Loyola trauma surgeon warns that texting-on-the-go could be dangerous to your health
MAYWOOD, Ill. -- Siobhan Wicks was texting her roommate while walking down the stairs in her Aurora home when suddenly her world turned topsy turvy.
"I missed a step. I have no idea how it happened but all I know is I was on the floor," said the 29-year-old Wicks. "I'm a physical therapist so I knew immediately that I had broken my toe. I knew something had happened because it hurt. I took my sock off and, yep, my toe was dislocated."
After collecting herself, Wicks called her roommate at work who rushed home and took her to the hospital where her foot was placed in an orthopedic shoe to heal. Slightly embarrassed, she declined to volunteer to medical staff what she was doing when she took her fall.
Texting-on-the-go is one of the latest, ubiquitous hazards to life and limb sparked by our high-tech age. Fortunately, most of injuries are of the minor bump-and-bruise variety from people walking into lampposts, falling down stairs and bumping into others while looking down at the tiny keyboards of their cell phones, iphones and Blackberry devices.
"Think about it. How many people now do you see who are walking and texting in crosswalks and on sidewalks or in hallways," said trauma surgeon Dr. Thomas Esposito at Loyola University Health System in Maywood. "I recently saw a person texting and riding a bicycle with one hand. If you're going to do that, all I can say is, you better be wearing a helmet."
Wicks considers herself lucky. Her moment of inattention resulted only in a broken toe and a few weeks having to endure the good-natured ribbing of friends and co-workers. However, there are times when texting-on-the-go has the potential to be far more serious, and even deadly, especially when the distraction involves a person behind the wheel.
âIâm not ashamed that I was doing something else while walking down the stairs but Iâve found that I obviously canât do two things at once,â she said.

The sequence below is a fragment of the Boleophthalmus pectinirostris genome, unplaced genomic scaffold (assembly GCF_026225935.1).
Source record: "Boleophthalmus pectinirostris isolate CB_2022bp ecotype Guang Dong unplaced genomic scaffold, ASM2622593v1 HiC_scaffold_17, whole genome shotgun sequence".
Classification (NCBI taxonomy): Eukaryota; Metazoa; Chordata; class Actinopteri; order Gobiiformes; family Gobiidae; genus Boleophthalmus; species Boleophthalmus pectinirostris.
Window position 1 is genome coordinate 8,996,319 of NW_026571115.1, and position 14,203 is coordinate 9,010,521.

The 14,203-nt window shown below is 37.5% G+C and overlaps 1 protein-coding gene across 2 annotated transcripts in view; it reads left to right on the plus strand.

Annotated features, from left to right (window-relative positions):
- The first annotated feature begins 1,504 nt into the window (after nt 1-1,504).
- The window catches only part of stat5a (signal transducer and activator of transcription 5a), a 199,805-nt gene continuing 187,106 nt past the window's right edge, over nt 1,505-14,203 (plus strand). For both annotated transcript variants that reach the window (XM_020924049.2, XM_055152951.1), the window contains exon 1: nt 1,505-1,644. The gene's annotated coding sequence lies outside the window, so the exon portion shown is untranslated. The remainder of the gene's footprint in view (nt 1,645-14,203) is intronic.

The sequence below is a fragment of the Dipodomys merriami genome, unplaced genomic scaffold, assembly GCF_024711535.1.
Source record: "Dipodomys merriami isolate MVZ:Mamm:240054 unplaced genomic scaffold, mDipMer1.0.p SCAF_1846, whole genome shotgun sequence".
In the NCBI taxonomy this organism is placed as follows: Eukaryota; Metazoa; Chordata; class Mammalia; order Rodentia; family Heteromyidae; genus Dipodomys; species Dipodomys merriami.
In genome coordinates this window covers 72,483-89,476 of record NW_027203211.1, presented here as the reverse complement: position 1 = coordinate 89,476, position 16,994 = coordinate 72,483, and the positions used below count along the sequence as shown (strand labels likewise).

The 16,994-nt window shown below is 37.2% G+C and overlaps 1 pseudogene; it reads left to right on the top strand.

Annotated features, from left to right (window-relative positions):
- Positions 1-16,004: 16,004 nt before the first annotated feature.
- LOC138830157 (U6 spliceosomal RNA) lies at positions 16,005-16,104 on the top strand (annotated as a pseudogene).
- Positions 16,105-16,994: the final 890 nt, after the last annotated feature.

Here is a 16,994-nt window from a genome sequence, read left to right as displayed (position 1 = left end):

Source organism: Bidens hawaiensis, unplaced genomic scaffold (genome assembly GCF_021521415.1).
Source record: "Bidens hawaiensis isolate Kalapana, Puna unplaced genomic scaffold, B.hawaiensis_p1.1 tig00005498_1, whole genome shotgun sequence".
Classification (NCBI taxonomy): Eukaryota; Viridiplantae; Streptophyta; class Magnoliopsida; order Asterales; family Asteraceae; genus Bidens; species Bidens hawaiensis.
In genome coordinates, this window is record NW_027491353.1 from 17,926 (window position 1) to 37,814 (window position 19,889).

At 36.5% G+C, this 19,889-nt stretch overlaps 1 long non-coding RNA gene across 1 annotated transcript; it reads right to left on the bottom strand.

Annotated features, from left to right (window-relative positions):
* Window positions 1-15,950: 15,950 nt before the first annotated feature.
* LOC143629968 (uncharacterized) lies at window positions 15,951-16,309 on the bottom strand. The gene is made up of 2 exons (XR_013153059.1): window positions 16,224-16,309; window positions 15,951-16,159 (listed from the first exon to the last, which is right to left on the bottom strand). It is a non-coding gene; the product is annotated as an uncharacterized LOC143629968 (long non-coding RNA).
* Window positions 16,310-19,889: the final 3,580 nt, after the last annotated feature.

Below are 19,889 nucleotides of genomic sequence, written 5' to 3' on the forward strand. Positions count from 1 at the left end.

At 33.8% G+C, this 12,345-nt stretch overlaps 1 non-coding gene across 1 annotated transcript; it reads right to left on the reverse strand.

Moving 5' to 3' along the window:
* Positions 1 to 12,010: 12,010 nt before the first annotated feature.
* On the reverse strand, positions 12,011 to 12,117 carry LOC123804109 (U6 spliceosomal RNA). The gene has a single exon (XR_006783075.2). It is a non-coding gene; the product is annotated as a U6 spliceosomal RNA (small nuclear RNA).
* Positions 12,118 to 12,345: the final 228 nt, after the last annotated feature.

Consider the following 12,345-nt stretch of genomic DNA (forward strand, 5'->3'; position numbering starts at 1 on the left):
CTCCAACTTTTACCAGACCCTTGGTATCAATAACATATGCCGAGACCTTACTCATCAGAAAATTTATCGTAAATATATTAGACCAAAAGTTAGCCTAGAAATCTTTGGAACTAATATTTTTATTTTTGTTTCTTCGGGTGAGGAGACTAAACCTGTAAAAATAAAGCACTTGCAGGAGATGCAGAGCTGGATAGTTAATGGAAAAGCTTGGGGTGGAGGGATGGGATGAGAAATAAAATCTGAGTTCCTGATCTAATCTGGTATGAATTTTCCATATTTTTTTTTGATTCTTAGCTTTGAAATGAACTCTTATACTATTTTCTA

A recent study in the journal Human Factors has found that texting while driving is riskier than talking on a cell phone or with other passengers while driving. Researchers found that people texting in driving simulators had more accidents and were less attentive to the road than those who talked on cell phones while using a simulator.
On any given day last year, an estimated 800,000 vehicles were driven by someone who used a hand-held cell phone at some point during their drive, according to the National Highway Traffic Safety Administration. Though young people are most at risk, people of all ages are using a variety of hand-held devices, such as cell phones, personal digital assistants, and navigation devices when they are behind the wheel.
In Illinois, people who text while driving could find themselves facing a $75 fine for a first offense. The law, which went into effect in January, bars motorists from composing or reading text messages. The law, however, has a flaw. It doesn't ban people from dialing a number or scrolling to find a number on their cell phones and other electronic devices.
"Illinois, the city of Chicago and other municipalities and states across the country have been proactive in protecting the public from themselves by restricting the chances of distraction when it comes to texting and cell phone use while driving," Esposito said.
"Itâs more than about texting and driving. Itâs more than about texting and walking. Itâs about being distracted,â Esposito added. "If youâre doing something that warrants your undivided attention, like walking down the stairs of driving, you should give it your undivided attention. Iâm a surgeon and I donât think you would like me to perform surgery on you while texting, would you?"